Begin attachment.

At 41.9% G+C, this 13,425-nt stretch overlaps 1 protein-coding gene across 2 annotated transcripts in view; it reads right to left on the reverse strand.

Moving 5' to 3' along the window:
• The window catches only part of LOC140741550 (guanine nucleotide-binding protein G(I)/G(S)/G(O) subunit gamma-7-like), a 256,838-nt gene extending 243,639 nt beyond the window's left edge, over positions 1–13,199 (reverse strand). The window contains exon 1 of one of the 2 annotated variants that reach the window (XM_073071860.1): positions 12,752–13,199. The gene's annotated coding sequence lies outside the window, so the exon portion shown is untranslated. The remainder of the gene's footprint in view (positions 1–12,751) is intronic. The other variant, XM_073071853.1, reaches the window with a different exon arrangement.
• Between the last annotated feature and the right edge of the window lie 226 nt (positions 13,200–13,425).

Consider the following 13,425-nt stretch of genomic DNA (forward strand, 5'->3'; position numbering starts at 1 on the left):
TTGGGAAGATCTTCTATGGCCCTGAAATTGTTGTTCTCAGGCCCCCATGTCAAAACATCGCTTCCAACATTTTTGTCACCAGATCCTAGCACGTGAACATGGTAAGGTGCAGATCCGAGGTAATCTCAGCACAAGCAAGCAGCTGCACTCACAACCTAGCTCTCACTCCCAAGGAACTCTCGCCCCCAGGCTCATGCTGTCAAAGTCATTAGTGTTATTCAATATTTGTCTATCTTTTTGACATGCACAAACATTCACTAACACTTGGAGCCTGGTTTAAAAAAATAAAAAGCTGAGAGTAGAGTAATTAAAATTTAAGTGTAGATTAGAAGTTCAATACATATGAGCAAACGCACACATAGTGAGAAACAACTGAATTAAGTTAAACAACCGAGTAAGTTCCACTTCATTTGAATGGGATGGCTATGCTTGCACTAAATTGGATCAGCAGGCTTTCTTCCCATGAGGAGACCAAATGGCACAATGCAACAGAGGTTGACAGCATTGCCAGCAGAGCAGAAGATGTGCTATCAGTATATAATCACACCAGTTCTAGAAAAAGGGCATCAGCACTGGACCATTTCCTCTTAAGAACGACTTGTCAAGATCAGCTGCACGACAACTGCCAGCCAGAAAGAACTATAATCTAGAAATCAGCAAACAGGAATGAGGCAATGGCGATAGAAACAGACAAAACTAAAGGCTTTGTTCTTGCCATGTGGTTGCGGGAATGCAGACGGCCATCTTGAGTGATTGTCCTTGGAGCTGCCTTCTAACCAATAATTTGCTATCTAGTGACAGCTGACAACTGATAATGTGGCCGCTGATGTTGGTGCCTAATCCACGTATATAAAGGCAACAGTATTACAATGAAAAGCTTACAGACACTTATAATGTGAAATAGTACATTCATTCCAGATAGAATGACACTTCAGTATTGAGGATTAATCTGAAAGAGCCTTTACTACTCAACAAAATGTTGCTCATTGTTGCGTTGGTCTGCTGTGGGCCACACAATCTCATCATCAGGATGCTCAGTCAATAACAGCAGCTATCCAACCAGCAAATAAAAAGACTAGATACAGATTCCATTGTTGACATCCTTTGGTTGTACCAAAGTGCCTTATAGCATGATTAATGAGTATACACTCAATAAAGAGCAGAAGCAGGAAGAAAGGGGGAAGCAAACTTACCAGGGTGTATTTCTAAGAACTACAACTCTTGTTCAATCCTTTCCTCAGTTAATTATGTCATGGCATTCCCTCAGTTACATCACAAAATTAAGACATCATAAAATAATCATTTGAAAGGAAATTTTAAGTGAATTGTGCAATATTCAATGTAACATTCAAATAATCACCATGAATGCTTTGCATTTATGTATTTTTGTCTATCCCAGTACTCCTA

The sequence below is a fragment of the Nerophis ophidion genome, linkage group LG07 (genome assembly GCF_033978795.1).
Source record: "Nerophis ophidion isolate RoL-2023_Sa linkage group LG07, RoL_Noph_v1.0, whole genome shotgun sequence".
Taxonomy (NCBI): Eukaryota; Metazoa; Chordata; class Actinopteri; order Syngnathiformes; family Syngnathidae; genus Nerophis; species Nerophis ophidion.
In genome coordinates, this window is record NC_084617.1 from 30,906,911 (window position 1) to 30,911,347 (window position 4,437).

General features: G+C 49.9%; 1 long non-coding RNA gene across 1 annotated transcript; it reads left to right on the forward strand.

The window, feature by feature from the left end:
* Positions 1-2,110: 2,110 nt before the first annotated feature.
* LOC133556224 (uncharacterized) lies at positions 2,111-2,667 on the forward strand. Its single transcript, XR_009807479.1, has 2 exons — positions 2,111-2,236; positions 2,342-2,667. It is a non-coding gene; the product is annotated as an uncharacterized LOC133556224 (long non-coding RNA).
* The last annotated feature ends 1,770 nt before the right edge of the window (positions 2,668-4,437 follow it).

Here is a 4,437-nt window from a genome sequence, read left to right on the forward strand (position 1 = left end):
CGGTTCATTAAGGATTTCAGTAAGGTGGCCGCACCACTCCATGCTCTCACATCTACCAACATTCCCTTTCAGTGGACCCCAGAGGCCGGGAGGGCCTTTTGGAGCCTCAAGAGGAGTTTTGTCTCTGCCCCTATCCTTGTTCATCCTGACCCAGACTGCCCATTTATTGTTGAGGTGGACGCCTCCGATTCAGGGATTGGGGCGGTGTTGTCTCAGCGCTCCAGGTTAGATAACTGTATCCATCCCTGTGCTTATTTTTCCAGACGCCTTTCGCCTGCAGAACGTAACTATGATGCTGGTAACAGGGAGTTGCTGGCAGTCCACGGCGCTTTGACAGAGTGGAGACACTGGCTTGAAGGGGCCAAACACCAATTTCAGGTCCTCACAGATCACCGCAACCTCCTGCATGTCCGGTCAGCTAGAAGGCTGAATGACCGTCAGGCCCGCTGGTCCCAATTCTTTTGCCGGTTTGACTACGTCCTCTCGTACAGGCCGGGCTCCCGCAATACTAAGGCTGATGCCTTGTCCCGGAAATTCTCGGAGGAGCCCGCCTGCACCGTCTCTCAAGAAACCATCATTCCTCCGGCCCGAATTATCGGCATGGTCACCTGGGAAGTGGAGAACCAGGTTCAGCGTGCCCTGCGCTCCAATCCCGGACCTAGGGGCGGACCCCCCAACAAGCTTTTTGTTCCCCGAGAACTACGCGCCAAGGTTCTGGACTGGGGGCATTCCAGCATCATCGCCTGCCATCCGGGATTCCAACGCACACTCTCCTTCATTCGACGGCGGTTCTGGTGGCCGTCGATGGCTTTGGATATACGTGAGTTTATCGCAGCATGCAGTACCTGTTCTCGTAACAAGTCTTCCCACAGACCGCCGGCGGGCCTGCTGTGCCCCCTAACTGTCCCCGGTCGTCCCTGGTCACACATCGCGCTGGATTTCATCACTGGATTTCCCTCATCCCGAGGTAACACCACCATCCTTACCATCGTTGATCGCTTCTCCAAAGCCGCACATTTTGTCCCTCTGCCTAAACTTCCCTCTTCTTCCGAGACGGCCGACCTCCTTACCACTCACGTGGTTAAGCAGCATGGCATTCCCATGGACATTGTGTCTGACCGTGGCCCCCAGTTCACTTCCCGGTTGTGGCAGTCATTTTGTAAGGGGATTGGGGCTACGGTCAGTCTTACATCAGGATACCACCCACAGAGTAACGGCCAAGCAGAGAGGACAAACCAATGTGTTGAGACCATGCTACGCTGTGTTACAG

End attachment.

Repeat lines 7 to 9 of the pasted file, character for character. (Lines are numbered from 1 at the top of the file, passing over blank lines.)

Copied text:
The sequence below is a fragment of the Nerophis ophidion genome, linkage group LG07 (genome assembly GCF_033978795.1).
Source record: "Nerophis ophidion isolate RoL-2023_Sa linkage group LG07, RoL_Noph_v1.0, whole genome shotgun sequence".
Taxonomy (NCBI): Eukaryota; Metazoa; Chordata; class Actinopteri; order Syngnathiformes; family Syngnathidae; genus Nerophis; species Nerophis ophidion.